If you’ve heard of the “thin blue line,” you might know it symbolizes the role of police, standing between the community they protect and criminals. It also serves to commemorate fallen officers and to show support for the living law enforcement officials.
In many New Jersey towns, community road crews have begun to add a literal thin blue line of paint between the double yellow stripes dividing lanes of travel, often in the vicinity of a police station, NJ.com reported.
"I see communities start to paint that blue line, and it's a simple thing," Mahwah Mayor Bill Laforet said. "It's a chance for the community to say something about how we value the police department."
As of Oct. 10, 15 towns in Bergen County, NJ, had adopted the thin blue line on their roads, NBC New York indicated.
While most community residents support the activity and what it represents, typical concerns seem to range from whether it’s legal or will cause any confusion to drivers to the potential cost to taxpayers, reports said.
A Safety Issue?
Traditionally, two solid yellow lines in the center of a roadway are a clear sign that drivers should not cross them to pass another vehicle. A broken yellow line is a signal that it is a safe spot to do so.
Some officials, like Greg Penny, spokesman for the Pennsylvania Department of Transportation's District 8, are concerned that a driver seeing a third, different-colored pavement marking while traveling on an unknown road in an unfamiliar town might not know what it means and get confused.
Although Penny indicated he hasn’t yet heard of blue stripes being painted on any roads in Pennsylvania, confused drivers are something any transportation department should want to avoid, PennLive noted.
That’s why the Federal Highway Administration standards published in its Manual of Uniform Traffic Control Devices advocate consistency in the pavement markings, sources said.
However, specific rules on whether anything can go between the double yellow center lines on a roadway appear to be lacking, NJ.com stated.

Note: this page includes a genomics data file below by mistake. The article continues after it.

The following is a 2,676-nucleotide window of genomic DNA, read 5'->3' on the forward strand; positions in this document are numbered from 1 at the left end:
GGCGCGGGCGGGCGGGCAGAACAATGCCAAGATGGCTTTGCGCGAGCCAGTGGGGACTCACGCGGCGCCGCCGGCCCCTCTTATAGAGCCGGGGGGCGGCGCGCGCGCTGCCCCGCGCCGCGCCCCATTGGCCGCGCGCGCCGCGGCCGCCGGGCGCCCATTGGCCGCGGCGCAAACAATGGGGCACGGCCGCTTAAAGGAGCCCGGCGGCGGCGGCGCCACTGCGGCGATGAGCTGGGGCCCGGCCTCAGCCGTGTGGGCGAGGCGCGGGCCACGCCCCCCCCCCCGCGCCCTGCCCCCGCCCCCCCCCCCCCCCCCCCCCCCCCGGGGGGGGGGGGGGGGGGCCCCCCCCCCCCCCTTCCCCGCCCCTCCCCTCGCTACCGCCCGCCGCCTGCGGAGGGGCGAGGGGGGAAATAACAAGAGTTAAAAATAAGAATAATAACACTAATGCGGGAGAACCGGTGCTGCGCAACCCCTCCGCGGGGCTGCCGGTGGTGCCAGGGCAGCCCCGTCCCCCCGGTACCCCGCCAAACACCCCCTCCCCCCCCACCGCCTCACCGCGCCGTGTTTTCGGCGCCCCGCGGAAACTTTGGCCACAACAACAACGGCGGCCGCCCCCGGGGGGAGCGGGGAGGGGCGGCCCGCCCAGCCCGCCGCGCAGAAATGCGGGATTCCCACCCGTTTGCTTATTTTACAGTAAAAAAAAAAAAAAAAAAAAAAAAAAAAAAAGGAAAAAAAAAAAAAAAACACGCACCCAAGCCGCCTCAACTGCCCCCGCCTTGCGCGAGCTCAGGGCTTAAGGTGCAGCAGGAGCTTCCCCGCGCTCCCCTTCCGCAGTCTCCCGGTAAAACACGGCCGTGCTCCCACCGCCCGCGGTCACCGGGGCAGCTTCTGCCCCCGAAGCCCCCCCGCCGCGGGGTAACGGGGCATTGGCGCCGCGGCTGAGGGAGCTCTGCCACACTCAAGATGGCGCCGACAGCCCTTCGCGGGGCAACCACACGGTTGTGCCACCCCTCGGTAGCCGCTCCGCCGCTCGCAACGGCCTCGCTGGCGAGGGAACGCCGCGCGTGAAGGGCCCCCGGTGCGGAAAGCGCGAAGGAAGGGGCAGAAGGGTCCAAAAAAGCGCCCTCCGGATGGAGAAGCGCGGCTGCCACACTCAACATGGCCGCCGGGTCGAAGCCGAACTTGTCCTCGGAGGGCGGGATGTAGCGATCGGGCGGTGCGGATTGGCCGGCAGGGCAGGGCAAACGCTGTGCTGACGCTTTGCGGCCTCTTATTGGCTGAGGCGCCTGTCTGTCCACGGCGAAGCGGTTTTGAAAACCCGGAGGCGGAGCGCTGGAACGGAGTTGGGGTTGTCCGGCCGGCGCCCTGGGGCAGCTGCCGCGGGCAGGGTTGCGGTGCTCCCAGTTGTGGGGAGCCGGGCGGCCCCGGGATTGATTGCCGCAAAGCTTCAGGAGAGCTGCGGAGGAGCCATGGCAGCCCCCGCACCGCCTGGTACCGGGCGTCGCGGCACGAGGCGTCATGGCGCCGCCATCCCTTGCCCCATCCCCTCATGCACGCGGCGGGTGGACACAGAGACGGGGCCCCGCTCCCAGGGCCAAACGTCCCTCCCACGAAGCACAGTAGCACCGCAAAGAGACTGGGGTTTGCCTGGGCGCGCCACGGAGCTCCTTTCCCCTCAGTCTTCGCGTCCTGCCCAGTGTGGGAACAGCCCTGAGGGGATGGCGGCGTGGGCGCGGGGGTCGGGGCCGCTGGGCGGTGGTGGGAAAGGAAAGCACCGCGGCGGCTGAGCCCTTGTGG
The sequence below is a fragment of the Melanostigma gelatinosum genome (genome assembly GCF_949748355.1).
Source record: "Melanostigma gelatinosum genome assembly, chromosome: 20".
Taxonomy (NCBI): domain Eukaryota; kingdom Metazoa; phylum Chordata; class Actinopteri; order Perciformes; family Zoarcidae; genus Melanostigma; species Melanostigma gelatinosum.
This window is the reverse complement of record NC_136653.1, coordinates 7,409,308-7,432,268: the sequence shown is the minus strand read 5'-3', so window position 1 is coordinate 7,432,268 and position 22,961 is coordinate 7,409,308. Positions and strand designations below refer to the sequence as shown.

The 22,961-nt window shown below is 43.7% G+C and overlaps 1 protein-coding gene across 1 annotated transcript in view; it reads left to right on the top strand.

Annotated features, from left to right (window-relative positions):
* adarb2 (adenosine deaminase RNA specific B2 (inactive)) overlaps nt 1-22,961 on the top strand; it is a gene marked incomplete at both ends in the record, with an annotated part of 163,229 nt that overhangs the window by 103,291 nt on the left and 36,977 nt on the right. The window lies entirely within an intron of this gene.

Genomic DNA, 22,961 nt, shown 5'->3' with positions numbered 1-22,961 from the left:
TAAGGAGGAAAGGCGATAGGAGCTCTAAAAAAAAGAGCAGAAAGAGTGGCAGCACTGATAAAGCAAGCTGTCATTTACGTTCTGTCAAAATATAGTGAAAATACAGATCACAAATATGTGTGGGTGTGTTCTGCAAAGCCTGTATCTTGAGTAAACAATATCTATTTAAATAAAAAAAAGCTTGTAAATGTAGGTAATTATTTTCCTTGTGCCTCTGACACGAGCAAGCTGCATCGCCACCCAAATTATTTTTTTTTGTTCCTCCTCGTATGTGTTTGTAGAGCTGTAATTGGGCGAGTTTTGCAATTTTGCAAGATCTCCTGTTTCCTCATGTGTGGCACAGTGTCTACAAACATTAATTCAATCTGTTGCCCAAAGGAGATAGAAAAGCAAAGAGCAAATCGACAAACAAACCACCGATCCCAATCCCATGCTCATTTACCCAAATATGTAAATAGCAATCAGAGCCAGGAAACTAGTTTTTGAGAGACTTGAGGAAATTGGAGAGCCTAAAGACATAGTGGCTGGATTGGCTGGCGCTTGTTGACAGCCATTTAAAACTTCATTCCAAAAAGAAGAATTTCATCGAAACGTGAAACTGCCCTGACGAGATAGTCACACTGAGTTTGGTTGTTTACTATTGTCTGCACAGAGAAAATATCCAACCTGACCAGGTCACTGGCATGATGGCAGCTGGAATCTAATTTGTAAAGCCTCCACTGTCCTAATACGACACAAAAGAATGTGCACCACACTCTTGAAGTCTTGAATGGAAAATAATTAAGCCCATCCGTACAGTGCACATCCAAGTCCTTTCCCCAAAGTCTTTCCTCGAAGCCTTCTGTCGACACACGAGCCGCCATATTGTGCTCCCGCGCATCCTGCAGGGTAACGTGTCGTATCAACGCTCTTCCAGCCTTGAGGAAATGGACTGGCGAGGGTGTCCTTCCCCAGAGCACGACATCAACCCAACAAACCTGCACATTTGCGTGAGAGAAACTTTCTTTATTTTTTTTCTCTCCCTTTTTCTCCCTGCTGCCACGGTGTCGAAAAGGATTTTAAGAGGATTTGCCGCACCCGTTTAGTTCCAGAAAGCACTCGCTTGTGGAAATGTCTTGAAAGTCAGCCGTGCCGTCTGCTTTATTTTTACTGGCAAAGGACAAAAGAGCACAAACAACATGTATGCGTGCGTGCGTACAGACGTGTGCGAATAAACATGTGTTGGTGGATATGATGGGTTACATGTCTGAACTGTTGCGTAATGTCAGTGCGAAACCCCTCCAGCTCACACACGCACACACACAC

Ultimately the decision of whether to do so is left to the state, county or municipality in charge of the road.
In Bergen County, officials are allowing blue lines to be painted on county roads, but other counties in South Jersey are not permitting the pavement markings in some towns.
One town decided to add the line on roads in its park as a sign of support while keeping the township’s public roads compliant with FHWA standards.
A Nominal Expense
Costs are minimal, according to some of those involved in the initiative. Towns usually use their own time and materials to do what is reportedly a quick job, and some striping businesses even donate their service in support of the gesture.
In Laforet’s town, for instance, costs are nominal as his crews own their striping machine and they’re able to use blue paint already in stock for marking handicap spaces, he said.
Paul Mitchell, who owns Zone Striping Inc. in Glassboro, NJ, told the news site that the cost of one of these jobs usually runs about $1,000 to cover the costs of union labor, supplies and equipment.
He’s donated the work to three communities, and has reportedly offered to do so for any town that asks. For one town that wanted a particularly long stripe, however, Mitchell offered to do the job at cost, he noted.